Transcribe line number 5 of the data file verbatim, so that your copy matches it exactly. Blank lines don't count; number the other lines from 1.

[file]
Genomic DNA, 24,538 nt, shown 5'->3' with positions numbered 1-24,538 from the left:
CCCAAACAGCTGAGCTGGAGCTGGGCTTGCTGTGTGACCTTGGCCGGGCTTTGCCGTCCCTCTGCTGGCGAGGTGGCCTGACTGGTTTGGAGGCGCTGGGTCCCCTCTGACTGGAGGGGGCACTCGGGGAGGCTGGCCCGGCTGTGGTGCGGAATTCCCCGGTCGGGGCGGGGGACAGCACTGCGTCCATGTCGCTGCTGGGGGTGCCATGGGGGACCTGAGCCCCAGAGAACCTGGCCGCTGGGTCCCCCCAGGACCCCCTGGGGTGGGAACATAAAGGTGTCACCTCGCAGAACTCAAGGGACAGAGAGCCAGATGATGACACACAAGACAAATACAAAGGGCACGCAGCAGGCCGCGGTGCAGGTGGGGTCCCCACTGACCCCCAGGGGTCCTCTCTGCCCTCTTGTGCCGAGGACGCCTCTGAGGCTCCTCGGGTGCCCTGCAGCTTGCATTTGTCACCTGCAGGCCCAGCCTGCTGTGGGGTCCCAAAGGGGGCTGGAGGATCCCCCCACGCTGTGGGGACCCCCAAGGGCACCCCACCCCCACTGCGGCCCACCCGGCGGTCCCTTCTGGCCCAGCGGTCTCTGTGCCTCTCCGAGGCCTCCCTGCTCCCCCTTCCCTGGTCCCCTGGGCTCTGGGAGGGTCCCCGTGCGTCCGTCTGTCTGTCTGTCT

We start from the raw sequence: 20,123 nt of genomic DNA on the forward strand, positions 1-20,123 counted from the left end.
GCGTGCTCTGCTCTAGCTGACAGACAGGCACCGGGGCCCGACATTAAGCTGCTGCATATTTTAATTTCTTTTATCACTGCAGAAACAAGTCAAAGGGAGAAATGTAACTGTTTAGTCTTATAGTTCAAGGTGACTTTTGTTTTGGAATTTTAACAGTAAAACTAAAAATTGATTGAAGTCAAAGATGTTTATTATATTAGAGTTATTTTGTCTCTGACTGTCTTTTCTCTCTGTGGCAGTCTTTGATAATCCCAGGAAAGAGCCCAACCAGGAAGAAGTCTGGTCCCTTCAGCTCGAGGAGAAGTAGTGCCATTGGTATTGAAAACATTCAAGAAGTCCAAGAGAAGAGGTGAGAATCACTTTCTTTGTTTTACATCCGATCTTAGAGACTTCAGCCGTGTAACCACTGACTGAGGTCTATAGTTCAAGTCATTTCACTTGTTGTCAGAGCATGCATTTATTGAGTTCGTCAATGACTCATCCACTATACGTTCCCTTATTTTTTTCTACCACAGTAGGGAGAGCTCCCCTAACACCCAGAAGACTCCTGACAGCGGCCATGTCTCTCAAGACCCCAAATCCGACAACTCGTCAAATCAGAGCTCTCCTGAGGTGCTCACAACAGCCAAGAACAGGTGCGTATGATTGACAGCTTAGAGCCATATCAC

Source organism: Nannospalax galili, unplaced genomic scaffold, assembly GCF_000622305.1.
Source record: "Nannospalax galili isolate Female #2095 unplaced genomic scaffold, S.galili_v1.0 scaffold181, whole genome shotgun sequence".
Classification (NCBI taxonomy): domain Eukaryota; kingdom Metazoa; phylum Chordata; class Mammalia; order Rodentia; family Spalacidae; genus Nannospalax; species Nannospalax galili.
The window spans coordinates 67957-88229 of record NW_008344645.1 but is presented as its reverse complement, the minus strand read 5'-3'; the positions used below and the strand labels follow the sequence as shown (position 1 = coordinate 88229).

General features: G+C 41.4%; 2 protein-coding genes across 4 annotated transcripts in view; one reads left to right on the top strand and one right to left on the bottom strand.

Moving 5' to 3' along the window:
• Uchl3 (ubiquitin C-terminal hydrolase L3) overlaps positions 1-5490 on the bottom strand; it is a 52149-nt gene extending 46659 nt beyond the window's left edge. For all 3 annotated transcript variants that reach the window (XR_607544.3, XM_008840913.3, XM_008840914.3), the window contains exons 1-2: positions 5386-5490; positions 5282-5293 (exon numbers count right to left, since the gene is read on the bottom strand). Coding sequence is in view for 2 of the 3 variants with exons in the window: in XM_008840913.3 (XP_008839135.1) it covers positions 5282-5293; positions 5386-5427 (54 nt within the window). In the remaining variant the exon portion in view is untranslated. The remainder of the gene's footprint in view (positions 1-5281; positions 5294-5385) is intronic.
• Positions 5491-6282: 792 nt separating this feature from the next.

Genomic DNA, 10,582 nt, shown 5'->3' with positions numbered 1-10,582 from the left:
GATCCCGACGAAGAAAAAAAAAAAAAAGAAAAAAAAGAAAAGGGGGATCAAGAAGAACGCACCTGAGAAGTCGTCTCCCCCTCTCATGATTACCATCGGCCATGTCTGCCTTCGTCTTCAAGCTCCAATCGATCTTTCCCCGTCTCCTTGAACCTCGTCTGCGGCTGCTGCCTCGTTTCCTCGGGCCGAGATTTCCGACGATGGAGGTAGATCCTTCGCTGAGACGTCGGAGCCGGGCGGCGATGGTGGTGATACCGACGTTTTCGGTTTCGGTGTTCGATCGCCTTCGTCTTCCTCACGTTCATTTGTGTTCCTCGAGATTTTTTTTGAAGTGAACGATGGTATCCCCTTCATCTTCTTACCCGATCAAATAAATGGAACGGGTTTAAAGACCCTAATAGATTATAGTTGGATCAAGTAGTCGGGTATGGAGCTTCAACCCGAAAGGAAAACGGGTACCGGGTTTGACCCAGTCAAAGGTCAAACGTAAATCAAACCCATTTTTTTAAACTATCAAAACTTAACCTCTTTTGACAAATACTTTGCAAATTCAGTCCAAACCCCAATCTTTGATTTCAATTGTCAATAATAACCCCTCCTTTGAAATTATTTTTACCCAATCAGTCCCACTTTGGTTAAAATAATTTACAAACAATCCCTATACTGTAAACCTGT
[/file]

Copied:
Source organism: Nannospalax galili, unplaced genomic scaffold, assembly GCF_000622305.1.